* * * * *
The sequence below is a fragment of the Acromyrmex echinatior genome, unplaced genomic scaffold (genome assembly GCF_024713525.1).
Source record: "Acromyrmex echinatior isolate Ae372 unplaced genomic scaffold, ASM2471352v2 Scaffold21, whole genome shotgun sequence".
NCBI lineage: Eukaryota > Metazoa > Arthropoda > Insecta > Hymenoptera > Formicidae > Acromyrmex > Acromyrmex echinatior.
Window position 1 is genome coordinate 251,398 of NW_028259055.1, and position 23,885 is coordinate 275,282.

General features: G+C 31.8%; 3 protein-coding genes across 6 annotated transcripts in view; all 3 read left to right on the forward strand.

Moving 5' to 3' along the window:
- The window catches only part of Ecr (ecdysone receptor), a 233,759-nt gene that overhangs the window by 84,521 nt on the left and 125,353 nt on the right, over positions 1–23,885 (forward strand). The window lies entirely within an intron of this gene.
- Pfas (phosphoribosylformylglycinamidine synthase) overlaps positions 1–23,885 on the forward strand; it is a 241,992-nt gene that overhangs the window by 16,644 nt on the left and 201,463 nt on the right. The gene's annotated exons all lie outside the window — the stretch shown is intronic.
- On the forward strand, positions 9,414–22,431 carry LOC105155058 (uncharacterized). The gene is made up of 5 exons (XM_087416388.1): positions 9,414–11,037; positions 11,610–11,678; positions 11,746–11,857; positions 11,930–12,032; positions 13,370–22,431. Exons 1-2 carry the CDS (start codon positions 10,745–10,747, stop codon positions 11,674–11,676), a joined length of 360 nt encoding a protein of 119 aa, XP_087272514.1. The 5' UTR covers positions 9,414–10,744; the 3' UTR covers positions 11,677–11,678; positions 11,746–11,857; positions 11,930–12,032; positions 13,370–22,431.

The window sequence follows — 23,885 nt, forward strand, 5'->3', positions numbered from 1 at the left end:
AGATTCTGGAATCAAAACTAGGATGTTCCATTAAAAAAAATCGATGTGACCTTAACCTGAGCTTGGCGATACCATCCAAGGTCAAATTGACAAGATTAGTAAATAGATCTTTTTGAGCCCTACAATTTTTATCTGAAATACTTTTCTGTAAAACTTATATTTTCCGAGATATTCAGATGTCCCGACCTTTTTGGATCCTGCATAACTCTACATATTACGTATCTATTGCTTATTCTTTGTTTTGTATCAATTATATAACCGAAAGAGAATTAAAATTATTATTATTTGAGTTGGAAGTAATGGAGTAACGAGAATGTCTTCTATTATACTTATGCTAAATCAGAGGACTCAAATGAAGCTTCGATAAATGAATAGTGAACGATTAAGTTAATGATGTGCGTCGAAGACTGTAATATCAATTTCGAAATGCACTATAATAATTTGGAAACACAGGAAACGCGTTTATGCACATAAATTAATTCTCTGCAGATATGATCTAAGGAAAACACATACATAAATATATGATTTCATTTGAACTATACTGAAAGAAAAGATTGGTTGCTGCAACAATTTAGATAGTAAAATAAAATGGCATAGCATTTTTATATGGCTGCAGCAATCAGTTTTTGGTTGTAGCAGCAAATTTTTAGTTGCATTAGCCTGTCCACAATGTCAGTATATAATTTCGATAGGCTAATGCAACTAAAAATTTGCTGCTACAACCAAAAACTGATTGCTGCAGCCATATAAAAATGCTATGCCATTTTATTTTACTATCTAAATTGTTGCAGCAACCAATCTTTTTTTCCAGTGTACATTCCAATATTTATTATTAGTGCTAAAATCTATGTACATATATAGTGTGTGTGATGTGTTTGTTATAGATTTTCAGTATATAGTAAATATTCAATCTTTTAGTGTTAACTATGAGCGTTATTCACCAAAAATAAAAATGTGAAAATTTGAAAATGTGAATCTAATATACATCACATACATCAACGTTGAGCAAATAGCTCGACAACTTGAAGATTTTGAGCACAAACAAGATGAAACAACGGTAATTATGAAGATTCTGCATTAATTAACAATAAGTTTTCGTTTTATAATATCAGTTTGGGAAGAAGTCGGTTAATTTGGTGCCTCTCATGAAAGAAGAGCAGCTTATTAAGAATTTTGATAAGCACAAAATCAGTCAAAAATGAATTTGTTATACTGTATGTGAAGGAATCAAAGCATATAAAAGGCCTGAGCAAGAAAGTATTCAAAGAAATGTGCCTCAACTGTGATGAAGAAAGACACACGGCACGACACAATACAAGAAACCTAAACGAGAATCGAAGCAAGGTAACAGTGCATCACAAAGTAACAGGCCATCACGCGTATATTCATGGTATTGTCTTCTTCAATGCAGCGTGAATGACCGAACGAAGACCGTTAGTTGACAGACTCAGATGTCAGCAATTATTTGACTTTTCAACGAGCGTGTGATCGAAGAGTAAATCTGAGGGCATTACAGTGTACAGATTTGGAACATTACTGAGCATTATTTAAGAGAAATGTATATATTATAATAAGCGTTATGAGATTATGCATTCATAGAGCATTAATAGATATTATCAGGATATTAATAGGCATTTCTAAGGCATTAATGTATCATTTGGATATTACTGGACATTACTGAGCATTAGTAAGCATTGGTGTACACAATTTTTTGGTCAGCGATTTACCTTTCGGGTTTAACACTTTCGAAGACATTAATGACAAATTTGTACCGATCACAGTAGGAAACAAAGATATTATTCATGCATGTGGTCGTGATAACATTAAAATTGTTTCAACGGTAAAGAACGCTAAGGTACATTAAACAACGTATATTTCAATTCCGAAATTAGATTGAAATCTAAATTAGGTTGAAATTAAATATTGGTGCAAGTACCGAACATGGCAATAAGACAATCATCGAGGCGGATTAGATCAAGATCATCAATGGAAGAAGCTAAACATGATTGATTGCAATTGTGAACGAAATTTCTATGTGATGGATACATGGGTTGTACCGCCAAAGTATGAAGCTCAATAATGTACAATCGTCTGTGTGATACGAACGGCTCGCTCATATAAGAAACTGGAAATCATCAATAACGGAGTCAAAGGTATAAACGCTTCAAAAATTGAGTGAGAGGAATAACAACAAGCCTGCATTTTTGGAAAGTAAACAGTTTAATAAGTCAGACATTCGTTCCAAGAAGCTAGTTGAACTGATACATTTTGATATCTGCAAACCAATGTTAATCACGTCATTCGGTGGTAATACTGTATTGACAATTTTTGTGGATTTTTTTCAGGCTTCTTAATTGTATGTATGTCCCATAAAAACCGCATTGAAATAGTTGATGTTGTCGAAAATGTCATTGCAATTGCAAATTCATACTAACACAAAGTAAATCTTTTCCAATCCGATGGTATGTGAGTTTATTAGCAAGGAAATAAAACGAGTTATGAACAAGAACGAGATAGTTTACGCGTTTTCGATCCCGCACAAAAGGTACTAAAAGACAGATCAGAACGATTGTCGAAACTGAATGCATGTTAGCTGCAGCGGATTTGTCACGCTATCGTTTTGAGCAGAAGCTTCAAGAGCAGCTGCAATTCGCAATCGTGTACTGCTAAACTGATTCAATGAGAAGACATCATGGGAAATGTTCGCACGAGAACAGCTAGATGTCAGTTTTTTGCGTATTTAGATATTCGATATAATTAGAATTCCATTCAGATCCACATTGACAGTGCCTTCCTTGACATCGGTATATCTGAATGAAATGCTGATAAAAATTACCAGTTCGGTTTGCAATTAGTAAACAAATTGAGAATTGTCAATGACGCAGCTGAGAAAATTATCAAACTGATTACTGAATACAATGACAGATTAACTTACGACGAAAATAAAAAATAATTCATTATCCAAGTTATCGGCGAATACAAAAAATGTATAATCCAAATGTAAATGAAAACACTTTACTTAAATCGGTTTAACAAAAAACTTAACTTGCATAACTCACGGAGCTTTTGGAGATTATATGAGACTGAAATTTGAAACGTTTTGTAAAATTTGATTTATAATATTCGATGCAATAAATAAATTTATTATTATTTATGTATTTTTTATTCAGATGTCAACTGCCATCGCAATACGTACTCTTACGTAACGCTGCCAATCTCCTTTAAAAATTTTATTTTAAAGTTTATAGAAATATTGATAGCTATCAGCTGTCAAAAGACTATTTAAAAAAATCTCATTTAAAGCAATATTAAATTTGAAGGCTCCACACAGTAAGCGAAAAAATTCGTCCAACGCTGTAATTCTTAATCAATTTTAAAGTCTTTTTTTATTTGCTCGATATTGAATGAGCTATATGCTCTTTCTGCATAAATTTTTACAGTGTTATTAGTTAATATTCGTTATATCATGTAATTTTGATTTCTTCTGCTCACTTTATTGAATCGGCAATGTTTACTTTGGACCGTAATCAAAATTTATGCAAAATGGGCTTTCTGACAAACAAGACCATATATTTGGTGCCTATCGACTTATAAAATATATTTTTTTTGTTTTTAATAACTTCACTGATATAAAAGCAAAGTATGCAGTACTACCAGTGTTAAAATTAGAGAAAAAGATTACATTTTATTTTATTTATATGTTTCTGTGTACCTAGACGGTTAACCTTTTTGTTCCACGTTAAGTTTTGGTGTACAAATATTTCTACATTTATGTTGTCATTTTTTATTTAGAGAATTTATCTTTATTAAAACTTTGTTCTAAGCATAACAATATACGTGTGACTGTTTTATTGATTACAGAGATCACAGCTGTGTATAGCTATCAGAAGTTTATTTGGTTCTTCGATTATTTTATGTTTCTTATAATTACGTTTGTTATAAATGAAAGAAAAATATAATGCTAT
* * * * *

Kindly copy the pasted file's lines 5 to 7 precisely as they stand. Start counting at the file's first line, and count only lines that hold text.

General features: G+C 31.8%; 3 protein-coding genes across 6 annotated transcripts in view; all 3 read left to right on the forward strand.

Moving 5' to 3' along the window:
- The window catches only part of Ecr (ecdysone receptor), a 233,759-nt gene that overhangs the window by 84,521 nt on the left and 125,353 nt on the right, over positions 1–23,885 (forward strand). The window lies entirely within an intron of this gene.